Multi-tasking motorists are being targeted in a monthlong crackdown that has officers keeping an eagle eye out for drivers with a hand on the wheel and the other wrapped around a cellphone.

The California Highway Patrol is spearheading the effort, but drivers will also be under scrutiny on city streets in jurisdictions throughout the state -- 255 local agencies are joining the zero-tolerance effort.

In San Jose, there will be no warnings.

"We all know that talking on our cellphones while driving is distracting, but that doesn't stop some people from continuing to do it," said San Jose police Chief Larry Esquivel in a statement.

He said the effort is aimed at educating people about the dangers involved in using a cellphone when driving, and getting them to change their habits.

Tickets don't come cheap. A first offense has a minimum fine of $159, rising to at least $279 for subsequent offenses. According to San Jose police, the same effort during last April's "Distracted Driving Awareness Month" saw 57,000 tickets issued statewide. Officials said that drivers using a phone to talk or text are four times as likely to get into an injury accident as someone not distracted.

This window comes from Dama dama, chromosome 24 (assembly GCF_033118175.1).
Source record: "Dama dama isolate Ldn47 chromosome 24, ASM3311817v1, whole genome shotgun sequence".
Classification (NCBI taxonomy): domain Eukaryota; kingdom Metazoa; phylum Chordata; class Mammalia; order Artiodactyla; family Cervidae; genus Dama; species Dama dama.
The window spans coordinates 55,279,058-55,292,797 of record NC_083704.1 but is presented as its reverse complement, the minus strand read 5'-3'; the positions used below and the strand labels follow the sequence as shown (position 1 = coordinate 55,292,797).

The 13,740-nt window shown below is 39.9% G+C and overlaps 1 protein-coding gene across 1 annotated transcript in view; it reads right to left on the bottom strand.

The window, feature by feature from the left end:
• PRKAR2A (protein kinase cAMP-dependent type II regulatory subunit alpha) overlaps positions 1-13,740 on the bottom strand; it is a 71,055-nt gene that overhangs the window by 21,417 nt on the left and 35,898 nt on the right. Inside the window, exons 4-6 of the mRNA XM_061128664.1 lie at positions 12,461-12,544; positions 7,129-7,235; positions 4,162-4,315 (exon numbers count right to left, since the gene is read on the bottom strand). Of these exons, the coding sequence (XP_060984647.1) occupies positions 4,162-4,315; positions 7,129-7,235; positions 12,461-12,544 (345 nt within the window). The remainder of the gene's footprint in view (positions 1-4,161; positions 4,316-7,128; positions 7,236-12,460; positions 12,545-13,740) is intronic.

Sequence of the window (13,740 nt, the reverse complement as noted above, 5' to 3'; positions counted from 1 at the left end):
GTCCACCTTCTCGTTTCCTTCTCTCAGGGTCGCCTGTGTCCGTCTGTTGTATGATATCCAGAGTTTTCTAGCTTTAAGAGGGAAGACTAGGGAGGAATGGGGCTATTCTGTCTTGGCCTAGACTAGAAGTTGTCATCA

"You can absolutely plan on getting stopped if you're illegally using your cellphone," stated CHP Division Chief Teresa Becher.

Officials suggested that motorists turn off their phone or put it out of reach when driving, include a statement on voice mail that the phone won't be answered while on the road and abstain from calling someone if you think they might be behind the wheel.

Contact Eric Kurhi at 408-920-5852. Follow him at Twitter.com/erickurhi.